On the same day Ottawa lays out how it plans to spend Canadians' money, Canadians finally pay off their taxes for the year and can start working for themselves, a prominent think-tank says.
The Fraser Institute declared Monday to be "Tax Freedom Day," the day Canadians have paid enough of a percentage of their annual income in taxes to all levels to government.
The group announces Tax Freedom Day annually as an easy-to-understand picture of the Canadian tax burden.
"If Canadians had to pay all taxes up front, they would have to pay each and every dollar they earned to governments prior to Tax Freedom Day," the group said in a release.
Essentially, the group determines Tax Freedom Day based on the assumption that Canadians have to pay all of their taxes up front before retaining any income for themselves.
Two days later
This year's date, June 6, falls two days later than it did last year — meaning Canadians' total tax burden has become slightly more onerous.
In 2011, the average Canadian family with two or more individuals will earn $93,831, and pay $39,960 in taxes. That means the average tax bill takes up 42.6 per cent of the family's annual income, the group says. (The calendar year is 42.6 per cent completed on June 6, hence the day being declared Tax Freedom Day.)
Among the many taxes Canadian families pay, incomes taxes increased the most — by $550 — while sales taxes jumped by $335.
"Canadians are taxed by federal, provincial, and local governments in ways that are both obvious, such as income tax, and ways that are hidden, such as alcohol, amusement, and gasoline taxes," the Institute's senior economist Niels Veldhuis said.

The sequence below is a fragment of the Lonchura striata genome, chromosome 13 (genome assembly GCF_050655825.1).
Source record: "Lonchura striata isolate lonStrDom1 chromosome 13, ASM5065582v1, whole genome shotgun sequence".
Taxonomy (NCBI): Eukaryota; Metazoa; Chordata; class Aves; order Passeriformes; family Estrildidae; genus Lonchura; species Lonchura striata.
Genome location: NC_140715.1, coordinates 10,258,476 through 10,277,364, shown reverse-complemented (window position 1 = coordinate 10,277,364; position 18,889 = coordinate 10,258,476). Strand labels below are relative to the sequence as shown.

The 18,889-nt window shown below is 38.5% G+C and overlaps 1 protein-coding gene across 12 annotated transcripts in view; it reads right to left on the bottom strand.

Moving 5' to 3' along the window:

The main reason that Tax Freedom Day came two days later in 2011 is because of the rebounding economy, the group said.
With Finance Minister Jim Flaherty poised to reveal Ottawa's spending priorities in the federal budget on Monday at 4 p.m., the group warned that the true Tax Freedom Day would come 16 days later, on June 22, if governments paid for their current levels of spending with additional taxes, instead of running deficits, which many are currently doing.
In the election campaign that led to their majority government in May, the Conservatives pledged to balance the budget by the 2014-15 fiscal year.
"Finance Minister Jim Flaherty … should put forth an aggressive plan that balances the budget within two years through spending cuts," Veldhuis said. "This would provide the fiscal room for a multi-year plan to reduce taxes."
Tax Freedom Day varies from province to province, depending on the taxation levels of provincial and local governments. The Fraser Institute says Alberta has the earliest Tax Freedom Day on May 18, followed by Prince Edward Island on May 27, then New Brunswick on May 31.
Manitoba’s Tax Freedom Day falls on June 1, followed by Ontario (June 4), Saskatchewan and British Columbia (June 6), Nova Scotia (June 7), and Quebec (June 10). Newfoundland and Labrador has the latest Tax Freedom Day, on June 19.